Sometimes it really is all too much.
Tomorrow is my grandson's second birthday. I haven't seen him since 21st July 2006, the day I called DHR to try and get some help for my son and his child's mother-she was about to give the baby to her mother, a woman with narcolepsy (but still drives) and who is on several psychotropic drugs (she tried to kill her lesbian daughter while on one of those drugs), and who when she is overwhelmed by the burden of the grandbaby, sends the grandbaby off with her sister-who is addicted to prescription pain relievers and is not at all hesitant to steal to support her habit or drive while under the influence.
Yeah, I called DHR. They sent the police, but the baby was already gone with the other grandmother-out of the county-sorry, ma'am, not our jurisdiction...
Yesterday I had face the reality of what my roommate's ADHD has done to my life. I am in financial trouble, and will be paring down even further than I already have to repay the overdraft and nsf's I've racked up because I am roommating with a guy who smilingly shrugs off the knowledge that his saying one thing and then changing it has put me in the red, forgets what he said three days or three weeks ago, and can be rather unpleasant when he thinks I can't cough up enough to cover his idea of my share of the bills. He says he can't do much about it.
To his credit, he doesn't shout or become violent, really. I simply become terrified when anyone looks cross when they are threatening to throw me out-and then forgets they said that. I am also unnerved when he slams the doors, puts something down with what to me is unnecessary force-it triggers real terror in me because when Crusty did those things, he did them as a 'warning' that he was about to erupt. With Roomie I think it is just that he is unaware of the emotions those behaviours create for me.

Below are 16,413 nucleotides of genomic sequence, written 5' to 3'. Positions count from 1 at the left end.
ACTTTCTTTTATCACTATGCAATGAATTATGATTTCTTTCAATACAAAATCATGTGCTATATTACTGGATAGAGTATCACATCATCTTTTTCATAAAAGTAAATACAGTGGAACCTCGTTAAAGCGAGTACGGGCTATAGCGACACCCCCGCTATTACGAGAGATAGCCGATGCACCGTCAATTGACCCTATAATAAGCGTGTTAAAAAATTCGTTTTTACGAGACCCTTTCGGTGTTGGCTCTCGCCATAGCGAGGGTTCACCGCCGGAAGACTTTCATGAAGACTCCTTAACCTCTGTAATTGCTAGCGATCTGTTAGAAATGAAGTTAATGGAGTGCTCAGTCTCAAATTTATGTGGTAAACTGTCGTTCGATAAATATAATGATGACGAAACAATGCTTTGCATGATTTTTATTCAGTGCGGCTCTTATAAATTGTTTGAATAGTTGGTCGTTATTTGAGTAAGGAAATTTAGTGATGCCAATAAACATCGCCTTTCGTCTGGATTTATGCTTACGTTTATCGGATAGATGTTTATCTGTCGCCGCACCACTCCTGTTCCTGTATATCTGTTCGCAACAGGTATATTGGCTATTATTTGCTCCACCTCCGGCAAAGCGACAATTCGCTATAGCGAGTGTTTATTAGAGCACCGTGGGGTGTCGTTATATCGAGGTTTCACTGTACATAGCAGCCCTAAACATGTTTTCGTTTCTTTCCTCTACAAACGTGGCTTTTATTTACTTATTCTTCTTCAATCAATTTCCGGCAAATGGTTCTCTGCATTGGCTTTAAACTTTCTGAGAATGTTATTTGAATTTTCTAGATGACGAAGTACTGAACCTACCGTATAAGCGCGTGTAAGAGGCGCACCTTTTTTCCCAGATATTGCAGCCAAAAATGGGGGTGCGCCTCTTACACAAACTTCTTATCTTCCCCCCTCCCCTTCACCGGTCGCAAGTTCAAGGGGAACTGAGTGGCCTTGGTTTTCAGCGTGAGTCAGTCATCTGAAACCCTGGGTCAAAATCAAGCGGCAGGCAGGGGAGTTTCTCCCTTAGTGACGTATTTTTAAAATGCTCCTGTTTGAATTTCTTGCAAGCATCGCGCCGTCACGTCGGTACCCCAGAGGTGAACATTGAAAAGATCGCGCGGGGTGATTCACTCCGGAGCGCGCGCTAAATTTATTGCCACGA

I tried addressing those issues with him last night. He made an effort the rest of the evening, and when he came in for lunch, he continued the effort.
I have been advised (at an ADHD message/support board) that most of his behaviours are typical of adults with ADHD. From reading the posts, I see that most adult ADHD'rs exhaust the people in their lives. That the syptoms of the ADHD sabotage them-they lose jobs, friends, homes...I've also been advised to get the hell out of Dodge.
If I move out he will probably lose the apartment, and have to, at age 29, return to his mother's place down in Dothan. I can't think of anything more devastating for him.
I'd like to help him get sorted out, but the things I have tried to do while I've been here have not been accepted. He isn't interested (or perhaps capable of) in following any sort of routine-if we agree on a meeting, he forgets to show up, or is so distracted by something like the ceiling fan that nothing is accomplished. If something is accomplished, he promptly forgets what that is, and then says "Gotta go!"
I am nearly 50 years old. I miss my family so terribly I have trouble getting through each day-what help can I be to someone who cannot even manage to recall that we agreed he would put the mail on the dinner table? Or that when he failed to do that, I would have the only mailbox key, and would put the mail on the dinner table?
Today while doing my laundry I found a spare mailbox key. One that he must have had in his trouser pockets when he did his laundry yesterday.
A few weeks ago I found literal STACKS of MY mail-tucked in his trunk, his glove box, under his car seats. We were busy cleaning out his little car so that his mother could use it. When I said something to him about my mail, he looked embarrassed, but also brushed it aside. And then forgot he had failed to deliver my mail to me-several of the unopened pieces were bills!
How can I help someone who thinks he is OK, and everyone should adjust to his ADHD? That is the feeling I get from him-that he is OK with his disorganization so the rest of us should be as well.
But his problem has affected my life now, and I don't know that I have the energy to cope with it.
I don't know what to do.